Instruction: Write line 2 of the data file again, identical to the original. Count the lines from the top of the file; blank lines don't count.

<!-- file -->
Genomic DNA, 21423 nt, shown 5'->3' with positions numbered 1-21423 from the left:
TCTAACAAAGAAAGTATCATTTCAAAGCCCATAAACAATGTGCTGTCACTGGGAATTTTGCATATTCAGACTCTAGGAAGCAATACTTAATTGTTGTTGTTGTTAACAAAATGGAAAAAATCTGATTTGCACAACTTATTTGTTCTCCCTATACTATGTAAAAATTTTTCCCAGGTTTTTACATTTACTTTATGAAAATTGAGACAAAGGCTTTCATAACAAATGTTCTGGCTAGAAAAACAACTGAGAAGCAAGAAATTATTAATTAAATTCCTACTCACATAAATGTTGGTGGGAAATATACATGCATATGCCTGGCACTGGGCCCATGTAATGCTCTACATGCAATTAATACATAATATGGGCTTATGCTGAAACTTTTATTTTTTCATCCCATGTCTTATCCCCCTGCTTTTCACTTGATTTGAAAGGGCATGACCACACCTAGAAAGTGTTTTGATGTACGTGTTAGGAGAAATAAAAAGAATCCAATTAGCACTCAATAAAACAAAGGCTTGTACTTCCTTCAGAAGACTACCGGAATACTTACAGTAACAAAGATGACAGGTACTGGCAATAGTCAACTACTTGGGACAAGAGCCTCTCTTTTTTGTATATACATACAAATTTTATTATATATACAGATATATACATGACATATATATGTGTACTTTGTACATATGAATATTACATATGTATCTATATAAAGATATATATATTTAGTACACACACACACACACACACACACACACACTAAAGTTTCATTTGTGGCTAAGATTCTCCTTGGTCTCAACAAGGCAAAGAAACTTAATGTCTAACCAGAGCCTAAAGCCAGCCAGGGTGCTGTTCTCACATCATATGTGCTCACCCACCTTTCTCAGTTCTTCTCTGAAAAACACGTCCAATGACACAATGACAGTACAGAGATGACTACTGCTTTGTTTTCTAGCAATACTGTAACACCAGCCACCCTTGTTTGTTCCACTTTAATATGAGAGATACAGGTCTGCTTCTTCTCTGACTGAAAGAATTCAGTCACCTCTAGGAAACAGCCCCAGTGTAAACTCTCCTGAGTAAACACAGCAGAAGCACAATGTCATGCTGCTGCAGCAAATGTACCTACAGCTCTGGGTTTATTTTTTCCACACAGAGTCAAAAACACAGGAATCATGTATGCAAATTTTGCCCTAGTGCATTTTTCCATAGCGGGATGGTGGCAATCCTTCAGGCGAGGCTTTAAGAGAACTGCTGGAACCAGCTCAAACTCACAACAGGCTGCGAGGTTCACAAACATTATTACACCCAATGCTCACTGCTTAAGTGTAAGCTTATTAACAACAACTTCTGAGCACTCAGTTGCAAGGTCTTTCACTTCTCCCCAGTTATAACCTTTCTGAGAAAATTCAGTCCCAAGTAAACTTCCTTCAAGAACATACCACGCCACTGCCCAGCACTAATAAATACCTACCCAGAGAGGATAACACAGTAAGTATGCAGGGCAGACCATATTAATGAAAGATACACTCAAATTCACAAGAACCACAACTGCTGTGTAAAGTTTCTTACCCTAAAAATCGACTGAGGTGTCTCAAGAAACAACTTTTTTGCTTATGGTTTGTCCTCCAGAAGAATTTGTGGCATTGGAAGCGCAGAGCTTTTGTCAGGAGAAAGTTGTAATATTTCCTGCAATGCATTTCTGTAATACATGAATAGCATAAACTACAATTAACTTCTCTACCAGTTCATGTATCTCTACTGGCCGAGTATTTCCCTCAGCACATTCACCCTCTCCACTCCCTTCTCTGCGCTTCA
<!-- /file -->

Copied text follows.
TCTAACAAAGAAAGTATCATTTCAAAGCCCATAAACAATGTGCTGTCACTGGGAATTTTGCATATTCAGACTCTAGGAAGCAATACTTAATTGTTGTTGTTGTTAACAAAATGGAAAAAATCTGATTTGCACAACTTATTTGTTCTCCCTATACTATGTAAAAATTTTTCCCAGGTTTTTACATTTACTTTATGAAAATTGAGACAAAGGCTTTCATAACAAATGTTCTGGCTAGAAAAACAACTGAGAAGCAAGAAATTATTAATTAAATTCCTACTCACATAAATGTTGGTGGGAAATATACATGCATATGCCTGGCACTGGGCCCATGTAATGCTCTACATGCAATTAATACATAATATGGGCTTATGCTGAAACTTTTATTTTTTCATCCCATGTCTTATCCCCCTGCTTTTCACTTGATTTGAAAGGGCATGACCACACCTAGAAAGTGTTTTGATGTACGTGTTAGGAGAAATAAAAAGAATCCAATTAGCACTCAATAAAACAAAGGCTTGTACTTCCTTCAGAAGACTACCGGAATACTTACAGTAACAAAGATGACAGGTACTGGCAATAGTCAACTACTTGGGACAAGAGCCTCTCTTTTTTGTATATACATACAAATTTTATTATATATACAGATATATACATGACATATATATGTGTACTTTGTACATATGAATATTACATATGTATCTATATAAAGATATATATATTTAGTACACACACACACACACACACACACACACACTAAAGTTTCATTTGTGGCTAAGATTCTCCTTGGTCTCAACAAGGCAAAGAAACTTAATGTCTAACCAGAGCCTAAAGCCAGCCAGGGTGCTGTTCTCACATCATATGTGCTCACCCACCTTTCTCAGTTCTTCTCTGAAAAACACGTCCAATGACACAATGACAGTACAGAGATGACTACTGCTTTGTTTTCTAGCAATACTGTAACACCAGCCACCCTTGTTTGTTCCACTTTAATATGAGAGATACAGGTCTGCTTCTTCTCTGACTGAAAGAATTCAGTCACCTCTAGGAAACAGCCCCAGTGTAAACTCTCCTGAGTAAACACAGCAGAAGCACAATGTCATGCTGCTGCAGCAAATGTACCTACAGCTCTGGGTTTATTTTTTCCACACAGAGTCAAAAACACAGGAATCATGTATGCAAATTTTGCCCTAGTGCATTTTTCCATAGCGGGATGGTGGCAATCCTTCAGGCGAGGCTTTAAGAGAACTGCTGGAACCAGCTCAAACTCACAACAGGCTGCGAGGTTCACAAACATTATTACACCCAATGCTCACTGCTTAAGTGTAAGCTTATTAACAACAACTTCTGAGCACTCAGTTGCAAGGTCTTTCACTTCTCCCCAGTTATAACCTTTCTGAGAAAATTCAGTCCCAAGTAAACTTCCTTCAAGAACATACCACGCCACTGCCCAGCACTAATAAATACCTACCCAGAGAGGATAACACAGTAAGTATGCAGGGCAGACCATATTAATGAAAGATACACTCAAATTCACAAGAACCACAACTGCTGTGTAAAGTTTCTTACCCTAAAAATCGACTGAGGTGTCTCAAGAAACAACTTTTTTGCTTATGGTTTGTCCTCCAGAAGAATTTGTGGCATTGGAAGCGCAGAGCTTTTGTCAGGAGAAAGTTGTAATATTTCCTGCAATGCATTTCTGTAATACATGAATAGCATAAACTACAATTAACTTCTCTACCAGTTCATGTATCTCTACTGGCCGAGTATTTCCCTCAGCACATTCACCCTCTCCACTCCCTTCTCTGCGCTTCA